DeWine enters race for Ohio governor
CEDARVILLE (AP) — Attorney General Mike DeWine has entered the 2018 race for Ohio governor positioned as one of the state’s longest serving and best known politicians.
The 70-year-old Republican made his long-anticipated announcement Sunday at his annual ice cream social at his Cedarville home in southwest Ohio. The social shows off the former U.S. senator and lieutenant governor’s deep political roots in the state.
It’s not clear how well DeWine’s traditional political profile will serve him in a national political climate that’s been upended by President Donald Trump. DeWine’s two announced Republican challengers are already employing some of Trump’s populist campaign tactics.
Cedarville University political scientist Mark Caleb Smith says DeWine’s wide name recognition and favorability among voters, extensive political network and $2.5 million campaign fund should make him an instant front-runner.
State websites hacked with pro-Islamic State rant
COLUMBUS (AP) — A number of Ohio state government websites have been hacked with a message that purports to be supportive of the Islamic State terrorist group.
Republican Gov. John Kasich’s office confirmed they were aware of the hack Sunday.
The websites hacked with the message include Kasich’s, first lady Karen Kasich’s, the Ohio Department of Rehabilitation and Correction, the Office of Workforce Transformation, the Casino Control Commission, Medicaid, the Office of Health Transformation and LeanOhio.
The message left on the website says “Trump” and “all your people” will be held accountable for “every drop of blood spilled in Muslim countries.” The message also says, “I love the Islamic state.”
A spokeswoman for the Ohio Department of Rehabilitation and Correction said the agency is working aggressively to clear the message from its website.
Group recommends financial education in high school
COLUMBUS (AP) — An advisory group that reviews debt-collection practices for unpaid student loans at Ohio’s public colleges has recommended that high school students receive financial literacy education.
State Attorney General Mike DeWine released a report Thursday with 22 recommendations from the Advisory Group on Student Loan Debt Collection that he convened last fall.
The group also has recommended that colleges help students understand what their debt obligations are when they graduate or withdraw from school.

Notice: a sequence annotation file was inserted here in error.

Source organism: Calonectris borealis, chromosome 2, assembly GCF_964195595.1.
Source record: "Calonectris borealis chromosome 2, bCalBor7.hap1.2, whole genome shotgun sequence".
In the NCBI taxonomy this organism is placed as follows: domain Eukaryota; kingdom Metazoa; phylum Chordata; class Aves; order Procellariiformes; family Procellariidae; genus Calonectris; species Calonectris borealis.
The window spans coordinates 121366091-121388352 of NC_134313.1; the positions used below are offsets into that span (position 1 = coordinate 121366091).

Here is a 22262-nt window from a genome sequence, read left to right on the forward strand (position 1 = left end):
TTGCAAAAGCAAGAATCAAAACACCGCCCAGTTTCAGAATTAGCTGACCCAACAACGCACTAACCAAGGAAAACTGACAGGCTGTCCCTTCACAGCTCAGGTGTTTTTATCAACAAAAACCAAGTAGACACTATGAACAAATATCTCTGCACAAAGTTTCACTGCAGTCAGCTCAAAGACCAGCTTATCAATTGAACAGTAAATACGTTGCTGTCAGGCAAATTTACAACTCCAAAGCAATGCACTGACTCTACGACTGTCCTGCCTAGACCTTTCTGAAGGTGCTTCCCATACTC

The attorney general’s office is responsible for collecting money owed to state colleges and universities. DeWine says he wants to ensure that Ohio’s practices are fair and transparent.
DeWine said nearly 70 percent of Ohio college graduates leave school with student loans and owe an average of more than $30,000.
Pence to visit Cleveland Wednesday
CLEVELAND (AP) — Vice President Mike Pence is expected to visit northeast Ohio this week for an appearance at a manufacturing company near Cleveland.
An invitation sent to Republican supporters says he will visit Tendon Manufacturing, a sheet metal fabricator in Warrensville Heights, on Wednesday. Cleveland.com reports (http://bit.ly/2rKamqu ) it will be Pence’s fourth visit to the state since taking office in January.
Tendon CEO Mike Gordon says he’s excited to host Pence and expects the vice president to discuss a manufacturing initiative.
Pence previously visited manufacturers in the Cincinnati and Columbus areas. He spoke last month at Wright-Patterson Air Force Base outside of Dayton.
Bill calls for Ohio Aviation Hall of Fame
DAYTON (AP) — Backers of a proposed Ohio Aviation Hall of Fame say the birthplace of the Wright brothers should honor its flight pioneers as other states do.
The National Aviation Hall of Fame is in Dayton. Yet supporters say a state-specific hall is needed to honor aviators who didn’t rise to national prominence.
The Dayton Daily News reports that a bill in the Ohio House calls for a hall of fame to be built as part of a proposed $21 million “Triumph of Flight” monument near Dayton. Supporters for years have pushed the idea of a monument topped with a replica of a Wright brothers’ plane, but funding has been hard to find.
A study led by University of Dayton students found that 34 states have aviation halls of fame.